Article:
what is the purpose of assigning different privilege levels ?

Unanswered Question
Dec 13th, 2007

Dear All,

what is the purpose of assigning different privilege levels ?

privilege exec level 2 show ip

privilege exec level 2 show start

privilege exec level 2 term mon

privilege exec level 10 configure terminal

privilege exec level 10 traceroute

privilege exec level 10 ping

and

how to assign different privilege levels

thanks,

rageurdreams.

I have this problem too.
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shiva_ial Thu, 12/13/2007 - 02:55

When it comes to the different privilege levels in the Cisco IOS,

the higher your privilege level, the more router access you have.

most Cisco routers are familiar with only two privilege levels:

User EXEC mode-privilege level 1

Privileged EXEC mode-privilege level 15

When you log in to a Cisco router under the default configuration,

you're in user EXEC mode (level 1). From this mode,

you have access to some information about the router,

such as the status of interfaces, and you can view routes in the routing table.

However, you can't make any changes or view the running configuration file.

By default, typing enable takes you to level 15, privileged EXEC mode. you have full access to the router.

this command configures users, it can also tell the IOS which privilege level the user will have when logging in.

Here's an example:

router(config)# username test password test privilege 3

rageurdreams Thu, 12/13/2007 - 03:02

thanks for quick reply.

privilege exec level 2 show ip

privilege exec level 2 show start

privilege exec level 2 term mon

privilege exec level 10 configure terminal

privilege exec level 10 traceroute

privilege exec level 10 ping

from the above config, i understood that with this privilege level, we can access particular ( bold) commands only.

If it is so, please tell me how to configure that.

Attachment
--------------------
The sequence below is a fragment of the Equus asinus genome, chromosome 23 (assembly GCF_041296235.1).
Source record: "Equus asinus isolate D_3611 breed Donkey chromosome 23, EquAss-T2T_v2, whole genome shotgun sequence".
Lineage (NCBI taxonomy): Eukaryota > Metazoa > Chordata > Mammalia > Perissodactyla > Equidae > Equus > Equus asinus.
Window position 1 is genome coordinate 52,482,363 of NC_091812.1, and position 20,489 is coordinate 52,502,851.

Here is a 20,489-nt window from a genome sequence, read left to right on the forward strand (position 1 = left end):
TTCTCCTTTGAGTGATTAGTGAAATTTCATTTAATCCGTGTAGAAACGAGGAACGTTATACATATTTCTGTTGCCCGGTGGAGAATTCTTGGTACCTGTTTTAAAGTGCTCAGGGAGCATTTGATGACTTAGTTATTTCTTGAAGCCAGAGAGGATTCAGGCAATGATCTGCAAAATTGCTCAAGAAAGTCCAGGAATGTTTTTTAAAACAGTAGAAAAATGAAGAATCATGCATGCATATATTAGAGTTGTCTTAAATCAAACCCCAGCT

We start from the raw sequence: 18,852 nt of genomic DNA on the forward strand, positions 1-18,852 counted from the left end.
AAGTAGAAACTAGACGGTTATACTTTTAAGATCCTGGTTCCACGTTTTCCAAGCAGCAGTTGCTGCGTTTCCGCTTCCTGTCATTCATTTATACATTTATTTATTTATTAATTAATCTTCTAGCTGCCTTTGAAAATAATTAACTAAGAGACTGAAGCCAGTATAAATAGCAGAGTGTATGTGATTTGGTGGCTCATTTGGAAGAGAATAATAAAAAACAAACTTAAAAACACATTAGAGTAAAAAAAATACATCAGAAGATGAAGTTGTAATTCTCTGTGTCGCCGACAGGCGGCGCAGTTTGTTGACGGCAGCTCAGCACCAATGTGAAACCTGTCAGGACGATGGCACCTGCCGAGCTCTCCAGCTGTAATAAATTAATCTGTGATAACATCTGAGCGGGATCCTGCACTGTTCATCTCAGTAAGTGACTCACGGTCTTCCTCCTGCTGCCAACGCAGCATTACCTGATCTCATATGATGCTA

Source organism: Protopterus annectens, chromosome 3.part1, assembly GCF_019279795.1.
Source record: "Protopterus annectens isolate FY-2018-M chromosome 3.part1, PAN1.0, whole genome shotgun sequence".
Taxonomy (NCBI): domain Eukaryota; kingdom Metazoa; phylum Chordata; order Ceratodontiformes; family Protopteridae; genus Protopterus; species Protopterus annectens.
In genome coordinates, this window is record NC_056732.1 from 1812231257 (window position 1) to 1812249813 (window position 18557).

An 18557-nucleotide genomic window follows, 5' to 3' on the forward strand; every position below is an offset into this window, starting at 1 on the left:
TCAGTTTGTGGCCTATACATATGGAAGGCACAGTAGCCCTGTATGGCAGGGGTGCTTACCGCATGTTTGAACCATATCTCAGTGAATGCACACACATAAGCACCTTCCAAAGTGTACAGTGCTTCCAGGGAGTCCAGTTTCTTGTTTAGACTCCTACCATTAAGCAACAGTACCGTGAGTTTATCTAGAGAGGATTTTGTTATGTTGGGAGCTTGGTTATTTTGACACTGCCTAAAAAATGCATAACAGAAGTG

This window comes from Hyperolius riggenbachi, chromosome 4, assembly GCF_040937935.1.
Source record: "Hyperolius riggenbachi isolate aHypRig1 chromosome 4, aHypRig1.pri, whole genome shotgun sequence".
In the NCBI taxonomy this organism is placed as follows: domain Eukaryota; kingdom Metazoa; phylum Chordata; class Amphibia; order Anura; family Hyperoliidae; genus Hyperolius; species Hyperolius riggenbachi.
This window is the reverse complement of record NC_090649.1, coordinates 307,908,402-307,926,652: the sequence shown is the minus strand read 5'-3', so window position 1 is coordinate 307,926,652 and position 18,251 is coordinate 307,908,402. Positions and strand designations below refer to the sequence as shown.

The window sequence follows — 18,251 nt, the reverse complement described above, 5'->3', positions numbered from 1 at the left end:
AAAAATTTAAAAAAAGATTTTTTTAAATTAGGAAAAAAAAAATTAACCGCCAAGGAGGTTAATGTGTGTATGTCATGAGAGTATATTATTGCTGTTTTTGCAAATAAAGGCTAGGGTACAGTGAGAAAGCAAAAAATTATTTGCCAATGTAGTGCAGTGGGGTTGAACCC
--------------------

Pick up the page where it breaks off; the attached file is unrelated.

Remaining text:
thanks

mohammedmahmoud Thu, 12/13/2007 - 03:12

Hi Rageurdreams,

Here you are a summarization for the privilege level issue:

By default, there are three command levels on the router:

privilege level 0 - Includes the disable, enable, exit, help, and logout commands.

privilege level 1 (User EXEC mode - disable mode)- Normal level on Telnet; includes all user-level commands at the router> prompt.

privilege level 15 (Privilege EXEC mode - enable mode) - Includes all enable-level commands at the router# prompt.

NOTE Both level 0 and 1 have a ">" prompt, while any higher privilege (2-15) will have a "#" - even if privilege 0 and 1 are assigned extra higher level commands their prompt still ">" and never "#", even if given configuration privilege, for example: "Rack1R1(config)>".

However, you can configure additional levels of access to commands (User defined privilege levels: 2 - 14 ), called privilege levels, to meet the needs of your users while protecting the system from unauthorized access. Up to 16 privilege levels can be configured, from level 0, which is the most restricted level, to level 15, which is the least restricted level.

Accordingly for example level 10 is a custom level, you have to define allowed commands for that level either via the privilege command or via the TACACS+ server (Authorization).

Higher level inherits the lower level commands by default - even the custom levels.

According to the last couple of statements, if we create a level 5, without adding any command to this level via the privilege command > it will inherit all the level 1 commands, until we add more commands to this level via the privilege command.

We can pull down some level 15 commands down to the user defined customer privilege levels using the privilege {exec | configuration} [all] level x {} command - all = all suboptions.

We then can assign the privilege per user, using the username <> privilege x password <> command.

For more details please check this document:

http://www.cisco.com/univercd/cc/td/doc/product/software/ios124/124cg/hsec_c/part30/05ch/secpriv.htm

HTH,

Mohammed Mahmoud.

hobbe Thu, 12/13/2007 - 04:36

ok here is the deal.

Privilege is for different accounts to have different rights.

fx you might want the junior staff to have the rights to logon to the router and do some basic things but not other things.

Then you have an account for the junior staff and one admin account.

FX you have an account for person X to be able to add users in the local database but you do not want them to be able to reconfigure the VPN tunnel settings.

example to set priv on a user in the local database

username ABC123 privilege 4 password ABC123

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